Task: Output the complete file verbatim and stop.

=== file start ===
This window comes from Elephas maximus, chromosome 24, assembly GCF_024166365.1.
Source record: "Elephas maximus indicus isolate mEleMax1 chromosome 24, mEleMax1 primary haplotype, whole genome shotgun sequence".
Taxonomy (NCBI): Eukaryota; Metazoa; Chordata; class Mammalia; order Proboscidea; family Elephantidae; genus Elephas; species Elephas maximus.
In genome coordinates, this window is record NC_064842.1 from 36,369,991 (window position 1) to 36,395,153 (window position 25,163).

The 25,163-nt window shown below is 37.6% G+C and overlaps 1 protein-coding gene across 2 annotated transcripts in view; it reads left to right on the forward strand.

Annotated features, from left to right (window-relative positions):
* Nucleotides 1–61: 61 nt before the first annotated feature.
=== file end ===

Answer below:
This window comes from Elephas maximus, chromosome 24, assembly GCF_024166365.1.
Source record: "Elephas maximus indicus isolate mEleMax1 chromosome 24, mEleMax1 primary haplotype, whole genome shotgun sequence".
Taxonomy (NCBI): Eukaryota; Metazoa; Chordata; class Mammalia; order Proboscidea; family Elephantidae; genus Elephas; species Elephas maximus.
In genome coordinates, this window is record NC_064842.1 from 36,369,991 (window position 1) to 36,395,153 (window position 25,163).

The 25,163-nt window shown below is 37.6% G+C and overlaps 1 protein-coding gene across 2 annotated transcripts in view; it reads left to right on the forward strand.

Annotated features, from left to right (window-relative positions):
* Nucleotides 1–61: 61 nt before the first annotated feature.